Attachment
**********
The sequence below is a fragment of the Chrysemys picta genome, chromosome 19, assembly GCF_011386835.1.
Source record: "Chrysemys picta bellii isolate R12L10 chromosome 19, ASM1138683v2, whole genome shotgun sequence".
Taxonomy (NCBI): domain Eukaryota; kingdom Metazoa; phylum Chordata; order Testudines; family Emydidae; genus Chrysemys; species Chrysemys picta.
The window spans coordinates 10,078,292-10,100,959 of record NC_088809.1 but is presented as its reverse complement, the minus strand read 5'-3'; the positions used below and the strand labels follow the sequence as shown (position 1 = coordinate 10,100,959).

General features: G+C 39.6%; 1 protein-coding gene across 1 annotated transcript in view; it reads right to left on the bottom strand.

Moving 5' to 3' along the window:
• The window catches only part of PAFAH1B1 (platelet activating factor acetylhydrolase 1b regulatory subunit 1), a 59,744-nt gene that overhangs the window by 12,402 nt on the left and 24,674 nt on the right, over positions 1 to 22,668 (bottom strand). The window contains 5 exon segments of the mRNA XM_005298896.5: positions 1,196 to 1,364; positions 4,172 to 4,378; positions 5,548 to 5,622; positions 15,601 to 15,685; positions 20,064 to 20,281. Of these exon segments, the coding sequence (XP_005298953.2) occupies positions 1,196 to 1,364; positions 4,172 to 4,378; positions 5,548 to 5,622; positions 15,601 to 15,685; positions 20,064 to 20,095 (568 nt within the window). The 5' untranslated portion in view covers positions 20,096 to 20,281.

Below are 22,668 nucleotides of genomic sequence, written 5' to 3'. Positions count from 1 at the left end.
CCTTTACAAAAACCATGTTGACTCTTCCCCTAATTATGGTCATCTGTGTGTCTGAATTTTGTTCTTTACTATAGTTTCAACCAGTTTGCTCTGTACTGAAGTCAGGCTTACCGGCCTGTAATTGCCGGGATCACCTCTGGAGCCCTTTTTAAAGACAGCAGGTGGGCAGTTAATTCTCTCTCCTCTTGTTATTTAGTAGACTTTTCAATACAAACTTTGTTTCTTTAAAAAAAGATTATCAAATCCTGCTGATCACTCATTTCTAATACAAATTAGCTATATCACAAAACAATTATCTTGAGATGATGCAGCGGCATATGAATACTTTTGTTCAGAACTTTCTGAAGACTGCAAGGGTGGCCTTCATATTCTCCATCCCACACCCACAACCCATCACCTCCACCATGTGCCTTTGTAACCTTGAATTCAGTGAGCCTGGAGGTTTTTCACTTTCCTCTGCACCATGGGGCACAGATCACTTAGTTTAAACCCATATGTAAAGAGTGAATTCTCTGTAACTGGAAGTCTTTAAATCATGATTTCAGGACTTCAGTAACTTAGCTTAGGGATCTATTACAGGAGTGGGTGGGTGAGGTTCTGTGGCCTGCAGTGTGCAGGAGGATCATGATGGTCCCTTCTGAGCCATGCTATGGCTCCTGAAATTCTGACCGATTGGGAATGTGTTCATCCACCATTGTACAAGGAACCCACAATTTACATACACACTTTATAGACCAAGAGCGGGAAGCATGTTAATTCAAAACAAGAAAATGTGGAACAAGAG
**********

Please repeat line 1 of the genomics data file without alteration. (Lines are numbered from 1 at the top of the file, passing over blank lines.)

The sequence below is a fragment of the Chrysemys picta genome, chromosome 19, assembly GCF_011386835.1.